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Divine Mercy

This revised edition takes you on a tour of Divine Mercy throughout salvation history, through the Old and New Testaments, in the writings of the Church's great theologians, and in the lives and writings of the saints down through the ages.

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Which is He: A God of Wrath or of Mercy?

Dr. Robert Stackpole Answers Your Questions on Divine Mercy

By Dr. Robert Stackpole, STD (Aug 27, 2014)
People reading the Diary of St. Faustina for the first time are sometimes surprised to find passages in which Jesus tells her about God's "wrath" and "anger," and not just about His mercy.

For example, speaking of the rays pouring forth from His Heart in the Image of The Divine Mercy, Jesus said to her (entry 299): "These rays shield the soul from the wrath of My Father. Happy is the one who will dwell in their shelter, for the just hand of God shall not lay hold of him."

The voice of the Heavenly Father also spoke to St. Faustina about the power of the Chaplet of The Divine Mercy to appease God's wrath (entry 811): "God's anger is placated, unfathomable mercy envelops the soul, and the very depths of My tender mercy are moved for the sake of the sorrowful Passion of My Son" (see also entry 476).

If God is so merciful and loving, why does He speak to St. Faustina about His wrath and anger? One of our readers, named "J.P.," sent me a question about this that sums up the problem very well: "Can you elaborate more on the concept of 'God's anger'? I want to understand what it means for God to be angry at us sinners. ... I don't blame Him, and I believe He has every right to be angry at us ... but how do we reconcile the idea of an angry God with one who has infinite mercy for His children? Especially since, if I am not mistaken, it is Jesus who is mentioning this term to St. Faustina."

Thanks J.P., for putting the question so well. Of course, if we are honest with ourselves, we know we all deserve a fair dose of Divine Anger. But isn't the gospel message, and the Divine Mercy message given to St. Faustina, precisely the "good news" that He is NOT that kind of God?

First, let's try to clear away any clouds of confusion. Let's start by defining what God's anger is not, and could never be. Holy Scripture and the Catholic Tradition do not mean by God's "wrath" and "anger" that He has a bad temper that needs to be appeased before He can be merciful to us, or that He "feels" angry with us at times, and needs to be "calmed down" by our repentance!

God does not have changing feelings or attitudes. If there are passages in Scripture that seem to imply that He does, these need to be understood as metaphorical ways of speaking about God's total opposition to evil and total support of all good. The First Vatican Council stated clearly that God is "almighty, eternal ... infinite in intelligence, in will, and in all perfection ... absolutely simple and immutable ... of supreme beatitude in and from Himself."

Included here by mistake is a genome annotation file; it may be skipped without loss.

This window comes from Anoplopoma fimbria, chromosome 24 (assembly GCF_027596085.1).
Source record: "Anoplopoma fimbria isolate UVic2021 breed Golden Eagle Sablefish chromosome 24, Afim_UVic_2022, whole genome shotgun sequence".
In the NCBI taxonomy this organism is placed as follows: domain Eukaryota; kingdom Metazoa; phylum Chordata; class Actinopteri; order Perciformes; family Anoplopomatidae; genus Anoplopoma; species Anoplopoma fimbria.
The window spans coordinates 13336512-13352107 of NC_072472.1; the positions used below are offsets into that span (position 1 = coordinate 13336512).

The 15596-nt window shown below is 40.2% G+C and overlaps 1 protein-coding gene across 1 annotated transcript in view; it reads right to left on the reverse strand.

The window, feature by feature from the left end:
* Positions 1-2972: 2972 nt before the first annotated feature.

"Immutable" means unchangeable, in that He radiates every "perfection" at every moment, and dwells in infinite "beatitude" or, in other words, infinite joy. This also means that God does not have a strict and vengeful side to His personality that needs to be "bought off" before He can be merciful to us. God has no "sides" to His character at all. Hard as this may be for us (as finite creatures) to understand, God is always infinitely perfect in every way, perfectly merciful AND perfectly just in everything that He does. In fact, all his perfections are manifest in His every action.

Now that we know what God's anger is not, let's try to define what it is: the divine perfection of "justice," a justice by which He permits the self-destructive effects of sin and evil to run their course, thereby rendering to the sinner his due. In other words, God's "wrath" means that if we are stubbornly evil and impenitent, He will permit our sins to have their inevitable destructive (and especially self-destructive) effects upon our bodies and souls.

It's all there in the first chapter of St. Paul's Letter to the Romans. If we insist on going our own way, following the "I did it my way" philosophy (made famous in Frank Sinatra's hit song!), then God's anger means that He will respect the freedom He gave to us, and say to us, in effect: "OK, do it your way, if you insist. I will not compel you to turn away from your sins and be sanctified. But if you do decide to 'do it your way,' you will have to experience the rotten fruits — the self-destructive effects — of the path you have chosen, both in this life and the life to come."

For those cruel and cold-hearted souls who remain stubbornly impenitent and who resist God's grace to the end of their lives, God's anger takes the form of the "eternal punishment" of sinners, which simply means that He allows them to turn their backs on Him and live forever in their self-chosen exile from the light of His countenance.